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New natural flood management scheme helps slow the flow in Rochdale

Posted: 09/07/21

Environment Agency Press Release 09/07/2021


  • New natural flood management features are helping to make the towns of Littleborough and Rochdale more resilient to flooding.
  • A series of interventions including tree planting, leaky barriers and clay bunds have been installed across the upper River Roch catchment with the support of landowners
  • Working hand in hand with the proposed multi-million pound Rochdale and Littleborough flood defences, the measures are designed to slow the flow of water upstream before it reaches urban areas downstream.


A project designed to slow the flow of flood water by using natural techniques has been completed upstream of Rochdale.

Delivered in partnership by Rochdale Borough Council and Mersey Forest, with funding from the Environment Agency and the council, the ambitious scheme saw the organisations work with landowners in the upper River Roch catchment to deliver innovative solutions to reduce the risk of flooding for homes and businesses in the Roch Valley.

The works involved construction of a number of ‘slow-the flow’ interventions including:

  • Storage basins and natural bunds. These will start to fill when water levels are high and then allow the water to drain slowly away once high flows have passed. When full they will hold 12,200 cubic metres of flood water storage (equivalent to 6 Olympic-sized swimming pools!)
  • In-channel features, such as leaky dams that will help to slow down the flow of water as well as supporting biodiversity. Some of the barriers have been created from trees felled during the first construction phase of the River Roch capital scheme, delivering reduced flood risk for the towns of Littleborough and Rochdale.
  • 13.9 hectares of wetlands and 14,900 trees planted. The scheme has created new wetlands and habitat features and boosted biodiversity.

These measures complement work to create flood storage and improved defences between Littleborough and Rochdale town centre which recently got underway at Gale, Littleborough. This scheme will reduce the risk of flooding to 1,000 homes, business and key infrastructure across Rochdale and Littleborough.

Rochdale Borough Council is also one of 25 local authorities across England to have successfully bid for government funding as part of the Environment Agency’s Flood and Coastal Resilience Innovation Programme. The funding will support projects to better manage surface water in neighbourhoods in Littleborough and central Rochdale, including flood resilience support for individual properties.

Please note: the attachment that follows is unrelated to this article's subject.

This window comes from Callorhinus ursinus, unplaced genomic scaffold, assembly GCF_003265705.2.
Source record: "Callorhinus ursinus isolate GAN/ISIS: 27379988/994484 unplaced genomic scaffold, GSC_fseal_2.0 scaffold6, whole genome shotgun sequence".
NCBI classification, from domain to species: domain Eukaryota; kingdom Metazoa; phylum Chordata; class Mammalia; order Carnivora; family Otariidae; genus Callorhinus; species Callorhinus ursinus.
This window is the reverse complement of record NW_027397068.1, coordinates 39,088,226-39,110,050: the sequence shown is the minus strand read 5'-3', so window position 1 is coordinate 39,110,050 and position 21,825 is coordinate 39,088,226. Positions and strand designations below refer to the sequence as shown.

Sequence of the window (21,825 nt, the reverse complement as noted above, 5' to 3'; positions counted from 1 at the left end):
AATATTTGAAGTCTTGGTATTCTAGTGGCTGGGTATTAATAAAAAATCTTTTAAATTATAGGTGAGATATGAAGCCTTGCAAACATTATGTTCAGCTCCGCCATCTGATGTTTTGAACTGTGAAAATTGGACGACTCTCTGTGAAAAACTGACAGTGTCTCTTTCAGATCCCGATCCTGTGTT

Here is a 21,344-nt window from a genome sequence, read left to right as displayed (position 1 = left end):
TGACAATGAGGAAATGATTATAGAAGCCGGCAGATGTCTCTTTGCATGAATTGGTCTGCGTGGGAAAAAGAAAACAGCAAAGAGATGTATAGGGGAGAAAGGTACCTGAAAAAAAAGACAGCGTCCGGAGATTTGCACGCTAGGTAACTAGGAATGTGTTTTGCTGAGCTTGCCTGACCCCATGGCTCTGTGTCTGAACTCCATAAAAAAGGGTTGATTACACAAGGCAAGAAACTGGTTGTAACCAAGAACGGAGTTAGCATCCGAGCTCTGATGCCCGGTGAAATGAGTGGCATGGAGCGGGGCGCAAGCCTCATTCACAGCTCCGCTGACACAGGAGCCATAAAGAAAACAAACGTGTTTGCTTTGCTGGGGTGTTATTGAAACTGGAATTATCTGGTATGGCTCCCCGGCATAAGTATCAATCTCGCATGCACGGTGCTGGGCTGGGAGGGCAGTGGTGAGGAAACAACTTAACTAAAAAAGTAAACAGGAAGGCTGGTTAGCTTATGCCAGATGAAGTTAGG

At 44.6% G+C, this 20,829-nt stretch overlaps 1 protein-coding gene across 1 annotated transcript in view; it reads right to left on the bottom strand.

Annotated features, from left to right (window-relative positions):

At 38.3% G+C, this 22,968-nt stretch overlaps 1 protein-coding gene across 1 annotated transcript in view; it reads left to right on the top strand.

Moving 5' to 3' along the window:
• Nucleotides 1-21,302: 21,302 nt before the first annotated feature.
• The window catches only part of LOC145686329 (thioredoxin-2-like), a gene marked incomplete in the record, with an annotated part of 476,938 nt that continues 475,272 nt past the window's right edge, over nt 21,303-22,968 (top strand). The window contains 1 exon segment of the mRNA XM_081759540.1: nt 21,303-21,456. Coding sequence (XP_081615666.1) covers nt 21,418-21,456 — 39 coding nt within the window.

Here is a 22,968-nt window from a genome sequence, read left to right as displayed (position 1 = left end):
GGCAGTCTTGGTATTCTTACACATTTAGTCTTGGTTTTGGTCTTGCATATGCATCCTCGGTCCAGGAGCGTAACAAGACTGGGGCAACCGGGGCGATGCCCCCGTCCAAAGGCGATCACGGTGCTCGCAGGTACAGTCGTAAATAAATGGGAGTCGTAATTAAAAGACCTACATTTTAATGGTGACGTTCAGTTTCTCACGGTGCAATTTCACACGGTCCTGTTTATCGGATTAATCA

David Brown, Flood Risk Senior Adviser for the Environment Agency said:

“Natural flood management uses and enhances the natural landscape to hold back floodwater peaks to reduce flood risk downstream. Here in Rochdale, the new features will work hand in hand with traditional engineering solutions to reduce the risk of flooding to homes, businesses and infrastructure across the catchment and will help make Rochdale and Littleborough more resilient to climate change.

“It’s really exciting to have completed what is an innovative approach, using private land kindly volunteered by members of the community, which provides benefits for flood risk management and significant opportunities for wildlife.”


Sara Rowbotham,  deputy leader of Rochdale Borough Council and cabinet member for climate change and sustainability, said:  

“We’ve successfully brought tens of millions of pounds of funding into the borough, as well as investing council funds, to bring forward a number of schemes to reduce flood risk and manage the impacts of flooding, and this is another important piece of that jigsaw.

“Innovative schemes like this, which see us work with the natural environment to manage flood risk, are a crucial part of our overall flood management strategy and also help support bigger projects further downstream, such as the River Roch flood alleviation scheme in Littleborough that we are working with the Environment Agency to deliver. These interventions, from the small to the very big, collectively have a huge impact and are making a difference to thousands of residents and businesses across this area.”


Mike Norbury, NFM Project Manager for the Mersey Forest said:

“Together with the National Flood Forum, members of the flood action group and kind land owners we have put back many of the lost natural features of the landscape which have vanished over recent centuries, including woods, swales, ponds, leaky dams – both earth and willowed ones. These measures slow the flow of floodwaters, store carbon and create wildlife havens. In this project, we have only gone some of the way to re-naturalising the landscape, with positive flood risk reduction results from one of our monitored sites, yet there is still further to go with forthcoming climate change impacts”

The government last year announced a record investment of £5.2bn to better protect 336,000 properties, through the creation of around 2,000 new flood and coastal defences, in England by 2027.